Borrowing heavily from David Bowie and the Smiths, Suede forge a distinctively seductive sound on their eponymous album. Guitarist Bernard Butler has a talent for crafting effortlessly catchy, crunching glam hooks like the controlled rush of "Metal Mickey" and the slow, sexy grind of "The Drowners," but he also can construct grand, darkly romantic soundscapes like the sighing "Sleeping Pills" and the tortured "Pantomime Horse." What brings these elegant sounds to life is Brett Anderson, who invests them with bed-sit angst and seamy sex. Anderson's voice is calculatedly affected and theatrical, but it fits the grand emotion of his self-consciously poetic lyrics. Suede are working-class lads striving for glamour, and they achieve it by piecing together remnants of the past with pieces of the present, never forgetting the value of a strong hook in the process. And while the sound of Suede frequently recalls the peak of glam rock, its punk-influenced passion and self-conscious appropriation of the past make it thoroughly postmodern. Coincidentally, its embrace of trashy pop helped usher in an era of Britpop, but few bands captured the theatrical melancholy that gave Suede such resonance.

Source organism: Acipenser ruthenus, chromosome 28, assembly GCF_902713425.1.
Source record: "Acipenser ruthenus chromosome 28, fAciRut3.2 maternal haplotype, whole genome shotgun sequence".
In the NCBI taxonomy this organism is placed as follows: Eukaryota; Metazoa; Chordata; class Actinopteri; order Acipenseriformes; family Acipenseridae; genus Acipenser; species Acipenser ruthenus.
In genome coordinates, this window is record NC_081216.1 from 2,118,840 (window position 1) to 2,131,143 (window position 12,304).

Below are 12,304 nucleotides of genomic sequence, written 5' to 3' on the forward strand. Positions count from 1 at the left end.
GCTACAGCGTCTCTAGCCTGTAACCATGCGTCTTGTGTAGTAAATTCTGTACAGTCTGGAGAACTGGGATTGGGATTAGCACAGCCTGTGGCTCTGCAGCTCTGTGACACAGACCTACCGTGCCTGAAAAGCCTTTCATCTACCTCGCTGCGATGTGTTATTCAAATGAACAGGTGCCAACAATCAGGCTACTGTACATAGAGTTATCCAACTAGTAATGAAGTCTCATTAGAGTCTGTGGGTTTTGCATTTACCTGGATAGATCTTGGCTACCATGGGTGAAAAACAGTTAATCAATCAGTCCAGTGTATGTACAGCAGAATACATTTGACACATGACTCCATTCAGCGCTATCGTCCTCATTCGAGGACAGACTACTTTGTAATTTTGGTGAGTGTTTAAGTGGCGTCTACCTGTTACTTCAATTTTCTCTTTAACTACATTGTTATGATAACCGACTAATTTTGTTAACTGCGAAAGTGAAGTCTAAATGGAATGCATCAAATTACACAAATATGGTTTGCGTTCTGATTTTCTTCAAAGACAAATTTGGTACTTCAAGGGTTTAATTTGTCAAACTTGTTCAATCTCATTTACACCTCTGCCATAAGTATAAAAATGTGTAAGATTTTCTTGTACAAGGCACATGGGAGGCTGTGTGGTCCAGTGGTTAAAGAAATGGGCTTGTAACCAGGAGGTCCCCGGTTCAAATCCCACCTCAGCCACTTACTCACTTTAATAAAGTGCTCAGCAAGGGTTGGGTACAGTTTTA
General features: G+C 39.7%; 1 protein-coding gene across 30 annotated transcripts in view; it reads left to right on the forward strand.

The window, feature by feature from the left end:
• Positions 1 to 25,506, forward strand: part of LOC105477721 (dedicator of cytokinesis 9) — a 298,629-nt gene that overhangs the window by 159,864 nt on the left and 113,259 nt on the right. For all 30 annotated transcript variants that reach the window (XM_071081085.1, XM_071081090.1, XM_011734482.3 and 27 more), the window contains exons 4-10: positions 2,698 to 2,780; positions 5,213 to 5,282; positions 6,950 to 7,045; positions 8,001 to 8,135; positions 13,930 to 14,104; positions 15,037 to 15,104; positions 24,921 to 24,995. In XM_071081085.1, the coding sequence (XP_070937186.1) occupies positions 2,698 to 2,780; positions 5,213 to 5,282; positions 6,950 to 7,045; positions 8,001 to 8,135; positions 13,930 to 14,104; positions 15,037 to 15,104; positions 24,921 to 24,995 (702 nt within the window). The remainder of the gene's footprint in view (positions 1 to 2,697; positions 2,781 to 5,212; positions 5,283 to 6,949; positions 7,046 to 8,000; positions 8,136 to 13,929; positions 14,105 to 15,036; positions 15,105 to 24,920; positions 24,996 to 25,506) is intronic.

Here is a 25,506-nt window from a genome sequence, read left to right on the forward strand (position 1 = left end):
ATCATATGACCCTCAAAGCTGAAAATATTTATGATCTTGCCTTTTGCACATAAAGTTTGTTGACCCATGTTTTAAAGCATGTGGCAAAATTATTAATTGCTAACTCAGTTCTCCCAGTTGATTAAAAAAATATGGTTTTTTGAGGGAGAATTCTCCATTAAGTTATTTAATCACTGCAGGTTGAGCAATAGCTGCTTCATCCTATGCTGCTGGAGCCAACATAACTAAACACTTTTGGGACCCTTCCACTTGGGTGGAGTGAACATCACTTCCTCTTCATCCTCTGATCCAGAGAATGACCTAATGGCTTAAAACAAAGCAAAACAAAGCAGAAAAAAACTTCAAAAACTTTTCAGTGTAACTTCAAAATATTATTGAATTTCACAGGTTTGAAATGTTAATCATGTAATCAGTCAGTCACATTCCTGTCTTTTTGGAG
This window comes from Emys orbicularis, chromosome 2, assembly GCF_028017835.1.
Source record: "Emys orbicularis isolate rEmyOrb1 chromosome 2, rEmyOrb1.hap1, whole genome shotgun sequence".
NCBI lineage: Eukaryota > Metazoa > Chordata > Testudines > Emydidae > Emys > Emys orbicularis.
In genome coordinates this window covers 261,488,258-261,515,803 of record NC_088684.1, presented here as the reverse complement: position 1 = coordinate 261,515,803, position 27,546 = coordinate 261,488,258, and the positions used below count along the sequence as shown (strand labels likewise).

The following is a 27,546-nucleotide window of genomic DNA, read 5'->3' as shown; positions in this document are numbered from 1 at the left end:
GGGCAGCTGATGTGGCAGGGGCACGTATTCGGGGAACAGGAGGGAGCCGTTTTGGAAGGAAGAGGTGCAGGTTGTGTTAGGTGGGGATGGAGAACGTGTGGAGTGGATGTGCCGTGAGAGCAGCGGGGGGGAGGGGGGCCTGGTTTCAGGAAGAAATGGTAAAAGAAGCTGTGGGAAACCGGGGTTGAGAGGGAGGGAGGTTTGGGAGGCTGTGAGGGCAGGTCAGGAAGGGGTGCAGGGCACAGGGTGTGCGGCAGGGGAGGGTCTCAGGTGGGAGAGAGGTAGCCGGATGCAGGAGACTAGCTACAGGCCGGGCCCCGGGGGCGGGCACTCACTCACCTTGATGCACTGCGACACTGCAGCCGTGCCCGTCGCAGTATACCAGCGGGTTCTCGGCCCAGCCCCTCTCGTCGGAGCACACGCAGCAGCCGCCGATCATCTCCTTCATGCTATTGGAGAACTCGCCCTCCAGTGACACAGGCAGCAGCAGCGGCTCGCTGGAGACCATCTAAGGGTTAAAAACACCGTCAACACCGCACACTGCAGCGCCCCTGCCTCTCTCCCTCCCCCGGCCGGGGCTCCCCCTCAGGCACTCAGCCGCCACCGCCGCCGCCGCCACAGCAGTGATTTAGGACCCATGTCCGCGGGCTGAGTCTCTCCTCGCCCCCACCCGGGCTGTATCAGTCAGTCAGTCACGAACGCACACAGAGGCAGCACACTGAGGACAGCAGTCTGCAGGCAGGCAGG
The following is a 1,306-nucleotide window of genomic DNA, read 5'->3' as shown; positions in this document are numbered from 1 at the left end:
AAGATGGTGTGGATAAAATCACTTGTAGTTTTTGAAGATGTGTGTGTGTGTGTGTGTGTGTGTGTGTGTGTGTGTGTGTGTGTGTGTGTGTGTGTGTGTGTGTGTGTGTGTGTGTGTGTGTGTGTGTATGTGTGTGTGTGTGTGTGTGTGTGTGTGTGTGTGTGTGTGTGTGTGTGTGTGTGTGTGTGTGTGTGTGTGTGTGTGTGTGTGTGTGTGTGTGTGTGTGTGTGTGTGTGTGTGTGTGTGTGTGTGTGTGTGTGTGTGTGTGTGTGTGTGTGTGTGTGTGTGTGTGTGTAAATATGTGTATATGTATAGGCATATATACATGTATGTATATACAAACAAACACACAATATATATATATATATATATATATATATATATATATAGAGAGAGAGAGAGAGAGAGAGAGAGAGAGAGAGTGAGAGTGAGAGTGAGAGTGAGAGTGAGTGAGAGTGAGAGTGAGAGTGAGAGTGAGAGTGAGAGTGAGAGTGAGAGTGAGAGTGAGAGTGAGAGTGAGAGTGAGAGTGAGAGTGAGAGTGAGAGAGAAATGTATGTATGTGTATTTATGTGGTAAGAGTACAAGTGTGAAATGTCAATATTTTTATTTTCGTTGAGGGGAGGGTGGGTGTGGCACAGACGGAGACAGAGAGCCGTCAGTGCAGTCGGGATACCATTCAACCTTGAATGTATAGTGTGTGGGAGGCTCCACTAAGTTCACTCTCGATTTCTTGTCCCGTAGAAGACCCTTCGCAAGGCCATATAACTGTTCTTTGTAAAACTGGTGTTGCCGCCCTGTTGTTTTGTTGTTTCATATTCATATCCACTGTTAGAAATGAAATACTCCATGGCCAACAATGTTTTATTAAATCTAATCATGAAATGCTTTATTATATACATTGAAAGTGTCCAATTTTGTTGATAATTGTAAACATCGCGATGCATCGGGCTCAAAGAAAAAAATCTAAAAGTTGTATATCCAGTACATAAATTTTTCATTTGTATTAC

by Stephen Thomas Erlewine